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Thread: SM and aggression?

  1. #1
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    Question SM and aggression?

    Cav has SM and takes Gabapentan and cimitidine. Cav thanks I need protection and growls at family members when they approach. He has advanced on them across the room. Recently he was on my lap when someone approached and he turned on me when I put pressure on his rear to push him down to the floor.
    To-day was the worst when a fight broke out between the cav and the griffon as the cav was coming in from outside. I had the worst time breaking them up and was bitten.
    So I wonder if SM causes aggression.
    Any comments aware welcome.

  2. #2
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    I have known of a few cavaliers euthanized because they have changed from loving family pets to being aggressive and totally unpredictable.

    I think the pain can cause them to become defensive
    Margaret C

    Cavaliers......Faith, The Ginger Tank and Woody.
    Japanese Chins.... Dandy, Benny, Bridgette and Hana.
    Remembered with love......... Tommy Tuppence and Fonzi

  3. #3
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    Well, when I have a migraine and feel awful I can be a "little" (read VERY) hard on the people in my house So it makes sense that a dog in pain could be aggressive. SM per say does not cause the aggression rather its the pain. Perhaps this is a sign your cavalier's meds need to be adjusted. Honestly I would start there, I'm sure you will not be the only owner to ever call your neuro with this issue. In the mean time try to avoid contact with your dog, the last thing you need is someone dog or human getting hurt. Rethink the household "dog rules" perhaps instead of someone approaching you they could call you into another room, or a few baby gates to keep the dogs separated. Only until you can figure something else out. I hope a simply med change can help you and your dogs.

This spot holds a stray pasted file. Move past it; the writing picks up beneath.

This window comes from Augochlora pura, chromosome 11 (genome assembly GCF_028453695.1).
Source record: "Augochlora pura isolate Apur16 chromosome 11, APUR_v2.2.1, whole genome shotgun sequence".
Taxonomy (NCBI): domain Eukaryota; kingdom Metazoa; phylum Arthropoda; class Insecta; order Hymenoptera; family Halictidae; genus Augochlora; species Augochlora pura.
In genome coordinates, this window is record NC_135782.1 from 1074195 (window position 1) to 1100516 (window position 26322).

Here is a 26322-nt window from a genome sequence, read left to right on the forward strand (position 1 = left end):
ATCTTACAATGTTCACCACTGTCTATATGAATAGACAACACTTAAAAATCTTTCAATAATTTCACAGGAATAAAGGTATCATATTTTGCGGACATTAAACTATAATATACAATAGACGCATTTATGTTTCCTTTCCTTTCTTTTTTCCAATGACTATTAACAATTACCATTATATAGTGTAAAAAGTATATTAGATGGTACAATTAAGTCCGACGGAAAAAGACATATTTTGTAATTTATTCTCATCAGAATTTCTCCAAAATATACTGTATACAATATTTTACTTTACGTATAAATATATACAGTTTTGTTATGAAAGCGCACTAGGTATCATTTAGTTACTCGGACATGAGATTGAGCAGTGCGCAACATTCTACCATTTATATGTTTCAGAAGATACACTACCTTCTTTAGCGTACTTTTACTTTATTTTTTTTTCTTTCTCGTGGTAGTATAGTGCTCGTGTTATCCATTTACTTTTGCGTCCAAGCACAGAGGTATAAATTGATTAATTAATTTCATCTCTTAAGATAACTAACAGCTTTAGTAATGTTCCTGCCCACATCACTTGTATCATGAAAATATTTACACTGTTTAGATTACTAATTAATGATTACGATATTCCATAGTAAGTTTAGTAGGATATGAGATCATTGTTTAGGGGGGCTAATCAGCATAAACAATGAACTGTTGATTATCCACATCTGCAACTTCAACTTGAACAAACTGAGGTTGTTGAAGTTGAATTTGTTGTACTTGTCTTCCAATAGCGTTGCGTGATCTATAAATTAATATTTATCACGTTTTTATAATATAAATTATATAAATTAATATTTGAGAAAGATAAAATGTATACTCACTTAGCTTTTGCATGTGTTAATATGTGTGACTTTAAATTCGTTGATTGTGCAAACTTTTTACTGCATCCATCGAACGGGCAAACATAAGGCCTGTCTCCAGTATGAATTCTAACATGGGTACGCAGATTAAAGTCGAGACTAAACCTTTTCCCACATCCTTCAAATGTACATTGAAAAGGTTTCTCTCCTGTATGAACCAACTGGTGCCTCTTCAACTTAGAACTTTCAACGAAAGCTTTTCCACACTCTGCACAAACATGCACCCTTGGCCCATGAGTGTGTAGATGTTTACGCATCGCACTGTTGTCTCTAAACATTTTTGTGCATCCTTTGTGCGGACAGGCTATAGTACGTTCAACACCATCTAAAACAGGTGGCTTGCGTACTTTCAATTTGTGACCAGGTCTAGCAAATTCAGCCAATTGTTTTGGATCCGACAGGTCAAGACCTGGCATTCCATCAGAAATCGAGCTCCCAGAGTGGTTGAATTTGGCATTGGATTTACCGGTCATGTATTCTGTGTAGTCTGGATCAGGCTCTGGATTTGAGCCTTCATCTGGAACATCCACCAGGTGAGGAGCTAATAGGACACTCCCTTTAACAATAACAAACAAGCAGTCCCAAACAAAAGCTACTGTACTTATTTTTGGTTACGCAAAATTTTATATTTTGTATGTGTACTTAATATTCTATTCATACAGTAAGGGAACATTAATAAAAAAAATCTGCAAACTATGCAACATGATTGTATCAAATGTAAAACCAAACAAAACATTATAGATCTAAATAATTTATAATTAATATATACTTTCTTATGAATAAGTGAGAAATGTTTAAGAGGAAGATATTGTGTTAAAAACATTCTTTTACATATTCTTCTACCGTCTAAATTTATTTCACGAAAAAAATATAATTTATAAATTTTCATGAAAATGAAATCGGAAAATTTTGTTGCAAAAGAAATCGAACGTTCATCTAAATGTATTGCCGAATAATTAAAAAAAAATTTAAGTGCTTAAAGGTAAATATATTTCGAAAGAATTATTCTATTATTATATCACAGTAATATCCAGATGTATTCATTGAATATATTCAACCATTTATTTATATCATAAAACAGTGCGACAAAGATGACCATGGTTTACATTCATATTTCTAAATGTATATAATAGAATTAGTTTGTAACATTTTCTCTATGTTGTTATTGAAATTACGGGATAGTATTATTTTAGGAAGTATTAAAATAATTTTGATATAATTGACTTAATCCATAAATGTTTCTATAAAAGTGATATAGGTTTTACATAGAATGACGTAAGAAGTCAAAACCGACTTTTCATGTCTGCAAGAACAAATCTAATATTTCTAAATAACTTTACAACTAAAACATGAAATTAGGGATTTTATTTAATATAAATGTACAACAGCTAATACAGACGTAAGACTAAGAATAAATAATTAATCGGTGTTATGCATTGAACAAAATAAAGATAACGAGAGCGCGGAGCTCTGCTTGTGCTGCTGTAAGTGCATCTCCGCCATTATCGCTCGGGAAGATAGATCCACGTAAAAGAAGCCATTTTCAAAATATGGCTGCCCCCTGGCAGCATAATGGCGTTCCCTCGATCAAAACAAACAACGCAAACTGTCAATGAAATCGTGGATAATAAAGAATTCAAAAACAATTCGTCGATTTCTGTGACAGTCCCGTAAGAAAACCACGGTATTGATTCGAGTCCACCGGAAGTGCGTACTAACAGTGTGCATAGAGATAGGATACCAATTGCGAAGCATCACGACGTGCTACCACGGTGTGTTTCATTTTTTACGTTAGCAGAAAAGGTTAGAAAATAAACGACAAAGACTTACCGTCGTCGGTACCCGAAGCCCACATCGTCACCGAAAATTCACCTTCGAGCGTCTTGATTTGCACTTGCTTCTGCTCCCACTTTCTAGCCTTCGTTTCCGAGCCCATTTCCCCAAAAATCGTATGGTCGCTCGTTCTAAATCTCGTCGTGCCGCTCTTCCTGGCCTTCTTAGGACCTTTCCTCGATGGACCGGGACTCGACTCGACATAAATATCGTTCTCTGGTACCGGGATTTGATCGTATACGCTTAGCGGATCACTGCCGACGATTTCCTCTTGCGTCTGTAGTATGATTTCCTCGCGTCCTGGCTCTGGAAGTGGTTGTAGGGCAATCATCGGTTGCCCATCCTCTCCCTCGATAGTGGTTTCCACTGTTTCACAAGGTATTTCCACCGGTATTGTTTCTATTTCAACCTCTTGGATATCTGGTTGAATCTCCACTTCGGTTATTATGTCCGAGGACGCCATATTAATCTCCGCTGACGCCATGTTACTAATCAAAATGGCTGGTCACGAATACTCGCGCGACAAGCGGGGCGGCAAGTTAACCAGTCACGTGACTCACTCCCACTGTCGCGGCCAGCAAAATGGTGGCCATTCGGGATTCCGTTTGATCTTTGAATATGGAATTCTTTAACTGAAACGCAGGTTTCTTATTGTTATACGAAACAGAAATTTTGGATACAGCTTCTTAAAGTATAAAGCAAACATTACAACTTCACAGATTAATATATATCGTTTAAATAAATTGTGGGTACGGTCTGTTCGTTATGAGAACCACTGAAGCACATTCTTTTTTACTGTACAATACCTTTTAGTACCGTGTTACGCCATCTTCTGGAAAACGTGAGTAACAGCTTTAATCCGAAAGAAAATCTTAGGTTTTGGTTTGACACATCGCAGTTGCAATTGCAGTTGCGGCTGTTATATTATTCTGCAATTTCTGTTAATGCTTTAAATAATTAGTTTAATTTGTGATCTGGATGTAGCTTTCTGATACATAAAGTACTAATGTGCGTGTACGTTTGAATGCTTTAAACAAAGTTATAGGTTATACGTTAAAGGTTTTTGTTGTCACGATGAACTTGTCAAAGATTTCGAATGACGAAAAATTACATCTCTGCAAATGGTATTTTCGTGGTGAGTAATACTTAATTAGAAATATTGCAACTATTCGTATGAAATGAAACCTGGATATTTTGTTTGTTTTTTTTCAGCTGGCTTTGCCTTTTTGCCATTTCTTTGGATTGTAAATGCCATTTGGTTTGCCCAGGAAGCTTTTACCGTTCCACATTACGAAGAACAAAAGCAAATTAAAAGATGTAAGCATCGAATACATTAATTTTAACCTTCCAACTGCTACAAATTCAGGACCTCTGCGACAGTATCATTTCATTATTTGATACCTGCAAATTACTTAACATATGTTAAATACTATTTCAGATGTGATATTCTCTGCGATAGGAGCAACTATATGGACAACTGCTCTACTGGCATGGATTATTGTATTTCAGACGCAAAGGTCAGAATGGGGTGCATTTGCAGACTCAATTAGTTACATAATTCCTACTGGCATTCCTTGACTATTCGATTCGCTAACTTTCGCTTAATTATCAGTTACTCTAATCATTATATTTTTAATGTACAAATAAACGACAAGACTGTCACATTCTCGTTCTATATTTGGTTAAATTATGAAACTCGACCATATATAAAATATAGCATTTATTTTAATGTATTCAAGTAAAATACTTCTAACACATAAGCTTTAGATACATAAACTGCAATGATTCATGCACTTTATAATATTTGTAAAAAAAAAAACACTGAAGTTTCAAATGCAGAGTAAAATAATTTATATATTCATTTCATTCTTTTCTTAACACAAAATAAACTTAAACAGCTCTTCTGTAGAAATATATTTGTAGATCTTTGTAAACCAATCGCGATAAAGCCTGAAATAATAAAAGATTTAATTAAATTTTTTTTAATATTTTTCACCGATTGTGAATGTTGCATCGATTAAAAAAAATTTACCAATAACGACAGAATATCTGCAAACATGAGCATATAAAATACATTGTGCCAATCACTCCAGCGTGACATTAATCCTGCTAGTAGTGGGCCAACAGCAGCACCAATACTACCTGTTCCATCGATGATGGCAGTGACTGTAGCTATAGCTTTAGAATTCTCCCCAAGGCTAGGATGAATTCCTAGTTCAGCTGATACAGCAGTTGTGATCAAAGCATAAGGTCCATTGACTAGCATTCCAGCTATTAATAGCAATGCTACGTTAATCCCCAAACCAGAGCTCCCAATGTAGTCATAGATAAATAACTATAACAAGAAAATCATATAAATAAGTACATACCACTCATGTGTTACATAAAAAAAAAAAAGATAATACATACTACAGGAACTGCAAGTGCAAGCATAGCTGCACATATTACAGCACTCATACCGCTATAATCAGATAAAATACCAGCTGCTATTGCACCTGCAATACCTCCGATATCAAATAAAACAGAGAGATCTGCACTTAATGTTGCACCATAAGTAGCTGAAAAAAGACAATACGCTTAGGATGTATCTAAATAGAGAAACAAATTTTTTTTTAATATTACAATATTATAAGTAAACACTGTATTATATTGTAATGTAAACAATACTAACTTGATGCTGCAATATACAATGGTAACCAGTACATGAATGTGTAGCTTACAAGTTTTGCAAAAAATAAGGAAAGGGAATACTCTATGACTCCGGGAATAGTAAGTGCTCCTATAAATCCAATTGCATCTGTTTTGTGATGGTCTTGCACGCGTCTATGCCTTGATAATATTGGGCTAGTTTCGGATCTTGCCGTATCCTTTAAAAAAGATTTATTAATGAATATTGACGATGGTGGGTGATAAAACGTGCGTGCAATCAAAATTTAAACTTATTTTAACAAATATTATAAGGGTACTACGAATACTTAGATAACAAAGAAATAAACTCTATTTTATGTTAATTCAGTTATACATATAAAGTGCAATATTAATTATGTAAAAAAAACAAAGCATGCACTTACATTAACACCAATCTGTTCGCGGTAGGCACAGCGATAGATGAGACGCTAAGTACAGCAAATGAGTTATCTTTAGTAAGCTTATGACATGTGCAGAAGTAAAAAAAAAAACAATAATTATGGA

Melissa
    "If you don't own a dog, at least one, there is not necessarily anything wrong with you, but there may be something wrong with your life."
    -Roger Caras

  4. #4
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    I will tell you so honestly, until we got Toby's drugs worked out for his SM, his was very aggressive...would growl at my face if I even tried to kiss him. It would make me so upset. But I didn't know why then.

    We adopted Toby when he was 5 1/2, he showed aggression right away...to dogs and people. I wondered if we could even go on. Then I got hi MRI'ed (due to other factors) and found out he had SM. We got him on Gabapentin and even tried anxiety drugs like prozac, and he did okay for a month or two, but still seemed not okay when we got around his head 70% of the time and hated dogs even getting near. Then he started showing other signs of pain and we went back to the neuro knowing he was still not okay - so we switched to Lyrica and Omeprazole and...his whole world changed....so did ours. It has been a month and a half...no growling at me, no aggressive episodes, nothing. He can even walk past dogs (still is not a dog dog, but less reactive) and just so much more relaxed and okay.